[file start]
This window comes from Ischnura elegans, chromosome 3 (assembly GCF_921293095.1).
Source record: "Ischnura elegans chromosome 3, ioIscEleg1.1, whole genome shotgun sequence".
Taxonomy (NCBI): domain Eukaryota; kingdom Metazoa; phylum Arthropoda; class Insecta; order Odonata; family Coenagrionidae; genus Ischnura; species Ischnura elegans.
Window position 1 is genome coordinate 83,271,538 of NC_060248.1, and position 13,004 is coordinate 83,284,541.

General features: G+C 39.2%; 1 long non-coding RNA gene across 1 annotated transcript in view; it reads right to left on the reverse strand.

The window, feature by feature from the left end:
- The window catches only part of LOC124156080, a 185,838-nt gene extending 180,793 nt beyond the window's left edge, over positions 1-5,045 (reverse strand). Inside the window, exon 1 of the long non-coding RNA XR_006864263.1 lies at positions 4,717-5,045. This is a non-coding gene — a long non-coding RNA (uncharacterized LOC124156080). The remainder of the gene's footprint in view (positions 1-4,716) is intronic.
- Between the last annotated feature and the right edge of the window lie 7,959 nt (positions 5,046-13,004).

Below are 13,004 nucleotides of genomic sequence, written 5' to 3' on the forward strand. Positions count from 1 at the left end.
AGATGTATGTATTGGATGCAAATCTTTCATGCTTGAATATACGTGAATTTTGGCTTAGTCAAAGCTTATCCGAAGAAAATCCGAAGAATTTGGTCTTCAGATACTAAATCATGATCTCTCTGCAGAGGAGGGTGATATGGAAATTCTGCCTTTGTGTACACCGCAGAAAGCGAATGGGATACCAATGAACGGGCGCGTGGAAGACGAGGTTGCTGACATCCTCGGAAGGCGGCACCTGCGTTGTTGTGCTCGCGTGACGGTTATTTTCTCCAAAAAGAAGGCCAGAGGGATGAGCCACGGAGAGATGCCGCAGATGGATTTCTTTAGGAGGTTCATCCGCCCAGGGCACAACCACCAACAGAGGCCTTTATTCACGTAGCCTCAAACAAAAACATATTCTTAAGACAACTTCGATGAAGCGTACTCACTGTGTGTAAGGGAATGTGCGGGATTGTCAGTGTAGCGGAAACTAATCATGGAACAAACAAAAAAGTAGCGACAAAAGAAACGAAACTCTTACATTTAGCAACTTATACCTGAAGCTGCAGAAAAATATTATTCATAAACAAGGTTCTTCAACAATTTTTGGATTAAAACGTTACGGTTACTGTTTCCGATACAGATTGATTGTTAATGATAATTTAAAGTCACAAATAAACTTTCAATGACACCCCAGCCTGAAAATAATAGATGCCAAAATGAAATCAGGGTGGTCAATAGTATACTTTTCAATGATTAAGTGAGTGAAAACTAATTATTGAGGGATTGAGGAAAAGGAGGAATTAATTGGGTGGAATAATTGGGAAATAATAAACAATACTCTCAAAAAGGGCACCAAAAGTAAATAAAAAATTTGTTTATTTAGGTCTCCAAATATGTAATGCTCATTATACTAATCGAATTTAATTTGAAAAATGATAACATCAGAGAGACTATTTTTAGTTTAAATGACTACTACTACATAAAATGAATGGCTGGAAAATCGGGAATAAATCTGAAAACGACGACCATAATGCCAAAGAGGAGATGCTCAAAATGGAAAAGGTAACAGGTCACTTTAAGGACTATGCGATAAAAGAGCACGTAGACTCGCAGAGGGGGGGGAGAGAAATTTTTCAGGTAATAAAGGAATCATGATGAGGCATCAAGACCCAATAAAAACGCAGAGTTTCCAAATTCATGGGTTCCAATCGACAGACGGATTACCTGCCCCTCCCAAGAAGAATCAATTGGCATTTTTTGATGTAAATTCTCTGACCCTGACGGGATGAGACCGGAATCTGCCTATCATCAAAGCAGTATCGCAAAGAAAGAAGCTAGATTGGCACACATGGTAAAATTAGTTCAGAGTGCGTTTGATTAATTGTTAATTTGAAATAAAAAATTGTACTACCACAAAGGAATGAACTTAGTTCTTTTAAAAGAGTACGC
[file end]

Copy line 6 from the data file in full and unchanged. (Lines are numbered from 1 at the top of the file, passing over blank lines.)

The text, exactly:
The window, feature by feature from the left end: